For the strongest to win, he needs to survive the first two shots. Then he will target $a_j$. If he is successful, then it is a two person game (and we have the general solution for that). If he fails, then it is the same probability as before.

$$P_n(k, \{i,j,k\}) = (1-p_i)(1-p_j)\Big( p_k \times P_n(k, \{i,k\}) + (1-p_k) \times P(k, \{i,j,k\}) \Big) = \left(1-\frac{i}{n} \right) \left( 1-\frac{j}{n} \right) \left( \frac{k}{n} \times \frac{nk}{nk+ni-ik} + \left( 1-\frac{k}{n} \right) \times P(k, \{i,j,k\}) \right) $$

Solving this is rather tricky, and doesn't have a nice closed form that I can see.

So, for now, I am giving up on this. Perhaps we can come back to it later, but I think I am taking the wrong approach.


The optimum strategy is for the top 2 archers to duel, the next one to shoot down, then the rest to shoot for the strongest.

If you have 3 archers, the weakest wants to miss and let the top 2 kill each other, then try to snipe the survivor.

If you have 4 archers, the 2nd weakest will try to kill the weakest, since the top 2 archers are focused on each other, and if you kill either of them, the survivor will try to kill you. And the weakest will actually try to kill the strongest, since that puts him back into the 3 archer scenario. He could just try to kill the 2nd weakest, but that would ultimately leave a stronger archer to 1-on-1.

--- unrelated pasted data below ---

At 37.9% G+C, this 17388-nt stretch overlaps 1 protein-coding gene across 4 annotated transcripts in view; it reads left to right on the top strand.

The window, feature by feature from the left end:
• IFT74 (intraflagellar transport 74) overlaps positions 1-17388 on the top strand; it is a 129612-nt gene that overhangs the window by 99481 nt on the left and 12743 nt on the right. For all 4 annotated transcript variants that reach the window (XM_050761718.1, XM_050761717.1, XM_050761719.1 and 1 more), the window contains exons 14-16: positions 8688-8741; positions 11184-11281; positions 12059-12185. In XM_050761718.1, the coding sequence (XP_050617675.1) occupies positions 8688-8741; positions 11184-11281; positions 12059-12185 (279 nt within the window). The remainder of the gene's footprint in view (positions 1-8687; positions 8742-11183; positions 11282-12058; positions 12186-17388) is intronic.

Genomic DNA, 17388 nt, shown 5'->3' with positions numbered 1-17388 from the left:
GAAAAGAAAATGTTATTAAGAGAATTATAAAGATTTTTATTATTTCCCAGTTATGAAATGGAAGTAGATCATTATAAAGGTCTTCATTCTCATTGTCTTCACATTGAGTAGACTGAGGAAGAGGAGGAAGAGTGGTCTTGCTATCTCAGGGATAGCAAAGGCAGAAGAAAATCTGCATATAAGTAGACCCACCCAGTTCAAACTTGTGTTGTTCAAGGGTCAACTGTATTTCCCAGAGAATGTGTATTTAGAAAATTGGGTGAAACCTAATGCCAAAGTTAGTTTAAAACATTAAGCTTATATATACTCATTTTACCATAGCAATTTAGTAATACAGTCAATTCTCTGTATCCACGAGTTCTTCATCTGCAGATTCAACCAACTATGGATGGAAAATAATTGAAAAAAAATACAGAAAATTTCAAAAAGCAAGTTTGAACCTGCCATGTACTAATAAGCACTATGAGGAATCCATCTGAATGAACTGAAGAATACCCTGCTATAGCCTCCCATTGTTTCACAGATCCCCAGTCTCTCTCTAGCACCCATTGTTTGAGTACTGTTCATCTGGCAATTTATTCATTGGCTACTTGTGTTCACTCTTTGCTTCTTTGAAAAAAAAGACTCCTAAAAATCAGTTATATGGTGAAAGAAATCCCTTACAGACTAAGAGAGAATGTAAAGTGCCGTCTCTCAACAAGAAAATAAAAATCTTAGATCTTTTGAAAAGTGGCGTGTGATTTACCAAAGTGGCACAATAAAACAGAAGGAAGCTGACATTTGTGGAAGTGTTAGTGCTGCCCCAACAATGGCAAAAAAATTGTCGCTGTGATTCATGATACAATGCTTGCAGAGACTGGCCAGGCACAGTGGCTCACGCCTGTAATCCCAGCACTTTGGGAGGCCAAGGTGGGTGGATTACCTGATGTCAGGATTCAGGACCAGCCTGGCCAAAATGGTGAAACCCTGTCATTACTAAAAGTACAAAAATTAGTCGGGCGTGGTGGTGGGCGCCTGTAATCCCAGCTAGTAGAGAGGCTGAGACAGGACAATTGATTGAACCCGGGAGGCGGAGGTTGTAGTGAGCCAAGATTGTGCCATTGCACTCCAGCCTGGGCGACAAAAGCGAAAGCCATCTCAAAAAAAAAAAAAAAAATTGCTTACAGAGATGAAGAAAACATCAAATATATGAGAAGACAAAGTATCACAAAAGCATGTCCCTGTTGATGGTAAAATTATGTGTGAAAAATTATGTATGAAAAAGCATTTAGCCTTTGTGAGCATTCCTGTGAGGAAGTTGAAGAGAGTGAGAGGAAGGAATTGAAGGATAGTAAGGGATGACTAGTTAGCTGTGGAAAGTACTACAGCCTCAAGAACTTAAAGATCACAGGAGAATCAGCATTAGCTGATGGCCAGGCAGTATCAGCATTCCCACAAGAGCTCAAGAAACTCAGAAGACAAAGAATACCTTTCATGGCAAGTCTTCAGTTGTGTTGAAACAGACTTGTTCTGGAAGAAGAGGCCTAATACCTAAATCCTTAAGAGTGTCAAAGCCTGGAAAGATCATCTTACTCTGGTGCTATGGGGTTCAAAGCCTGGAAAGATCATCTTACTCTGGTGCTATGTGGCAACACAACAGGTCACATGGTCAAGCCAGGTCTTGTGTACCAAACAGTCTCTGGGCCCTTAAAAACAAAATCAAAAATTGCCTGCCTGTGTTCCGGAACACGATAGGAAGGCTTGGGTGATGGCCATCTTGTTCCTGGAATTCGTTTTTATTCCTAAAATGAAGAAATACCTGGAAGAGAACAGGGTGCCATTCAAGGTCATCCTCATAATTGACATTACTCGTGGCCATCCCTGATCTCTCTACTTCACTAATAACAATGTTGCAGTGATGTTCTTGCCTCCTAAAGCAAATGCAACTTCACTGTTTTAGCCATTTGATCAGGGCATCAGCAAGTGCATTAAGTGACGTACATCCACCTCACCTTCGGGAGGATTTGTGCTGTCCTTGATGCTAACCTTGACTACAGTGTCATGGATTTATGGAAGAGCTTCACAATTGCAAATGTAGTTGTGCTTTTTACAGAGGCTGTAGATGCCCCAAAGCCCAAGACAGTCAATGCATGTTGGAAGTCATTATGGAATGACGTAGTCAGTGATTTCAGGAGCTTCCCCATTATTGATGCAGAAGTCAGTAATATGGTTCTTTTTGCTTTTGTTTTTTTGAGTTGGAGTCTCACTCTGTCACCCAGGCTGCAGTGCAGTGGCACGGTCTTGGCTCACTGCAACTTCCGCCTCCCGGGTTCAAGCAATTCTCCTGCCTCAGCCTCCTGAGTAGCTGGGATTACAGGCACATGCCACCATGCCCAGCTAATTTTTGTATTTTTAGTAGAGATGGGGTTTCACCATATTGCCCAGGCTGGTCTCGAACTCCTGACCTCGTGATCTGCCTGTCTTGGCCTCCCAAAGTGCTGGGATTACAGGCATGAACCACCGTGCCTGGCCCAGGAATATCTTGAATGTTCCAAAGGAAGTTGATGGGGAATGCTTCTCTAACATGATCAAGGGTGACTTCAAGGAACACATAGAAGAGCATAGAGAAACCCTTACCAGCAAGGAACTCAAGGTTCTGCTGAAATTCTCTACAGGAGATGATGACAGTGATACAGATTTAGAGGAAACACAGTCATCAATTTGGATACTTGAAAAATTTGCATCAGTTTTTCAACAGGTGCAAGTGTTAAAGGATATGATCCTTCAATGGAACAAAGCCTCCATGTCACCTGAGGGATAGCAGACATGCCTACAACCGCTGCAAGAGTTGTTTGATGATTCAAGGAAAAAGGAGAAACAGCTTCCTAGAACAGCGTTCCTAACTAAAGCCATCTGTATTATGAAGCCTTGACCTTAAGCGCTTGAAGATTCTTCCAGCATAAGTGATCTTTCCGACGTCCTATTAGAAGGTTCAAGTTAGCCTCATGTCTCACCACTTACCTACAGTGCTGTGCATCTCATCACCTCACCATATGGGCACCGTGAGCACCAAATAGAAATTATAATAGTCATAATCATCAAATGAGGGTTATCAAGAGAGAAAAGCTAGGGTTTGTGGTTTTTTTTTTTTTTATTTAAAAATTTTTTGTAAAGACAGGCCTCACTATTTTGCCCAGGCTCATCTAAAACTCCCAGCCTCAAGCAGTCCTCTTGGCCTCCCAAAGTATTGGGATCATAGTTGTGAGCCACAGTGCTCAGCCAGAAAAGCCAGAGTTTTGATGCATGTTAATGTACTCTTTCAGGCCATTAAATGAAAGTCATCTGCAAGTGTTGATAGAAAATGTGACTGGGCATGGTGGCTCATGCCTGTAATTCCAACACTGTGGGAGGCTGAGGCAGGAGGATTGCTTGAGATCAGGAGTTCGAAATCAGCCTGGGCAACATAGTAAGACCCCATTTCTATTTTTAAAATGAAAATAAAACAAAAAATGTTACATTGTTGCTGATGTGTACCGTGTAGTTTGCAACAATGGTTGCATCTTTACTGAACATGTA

If you have 5 archers, the two weakest would go for the top, the middle would go for 2nd weakest, then the top 2 would duel, as usual.


So, I've been thinking about how to deal with this issue when you have many archers (say, 100). It's actually not in the top archer's best interest to kill each other first, since there are so many people gunning for them. Which got me thinking about how the categories of archers really played out.

  • The top archers, who everyone is gunning for.
  • The good archers, who have a good chance against the top, but eventually could become the top that everyone else is gunning for.
  • The mediocre archers, who won't get to the top any time soon, so can gun for whoever.
  • The bad archers, who through weight of numbers can bring down a good archer.

Now, the good archers and the top archers have an interesting predicament. The good archers could probably take out at least half of the top archers, but then the remaining top archers would take out a lot of the good ones, less how many top archers were killed by the lower archers.

If instead the good archers shot into the mediocre ones, the top ones could shoot into the good ones, but then they'd be eliminated the next wave (likely). But if they also shot into the mediocre ones, that group would be fairly weakened, leaving bad archers to hit good/top and good/top to hit mediocre/bad.

This scenario would end up with the good archers in the best position, since they really haven't been targeted as much as the top/bottom.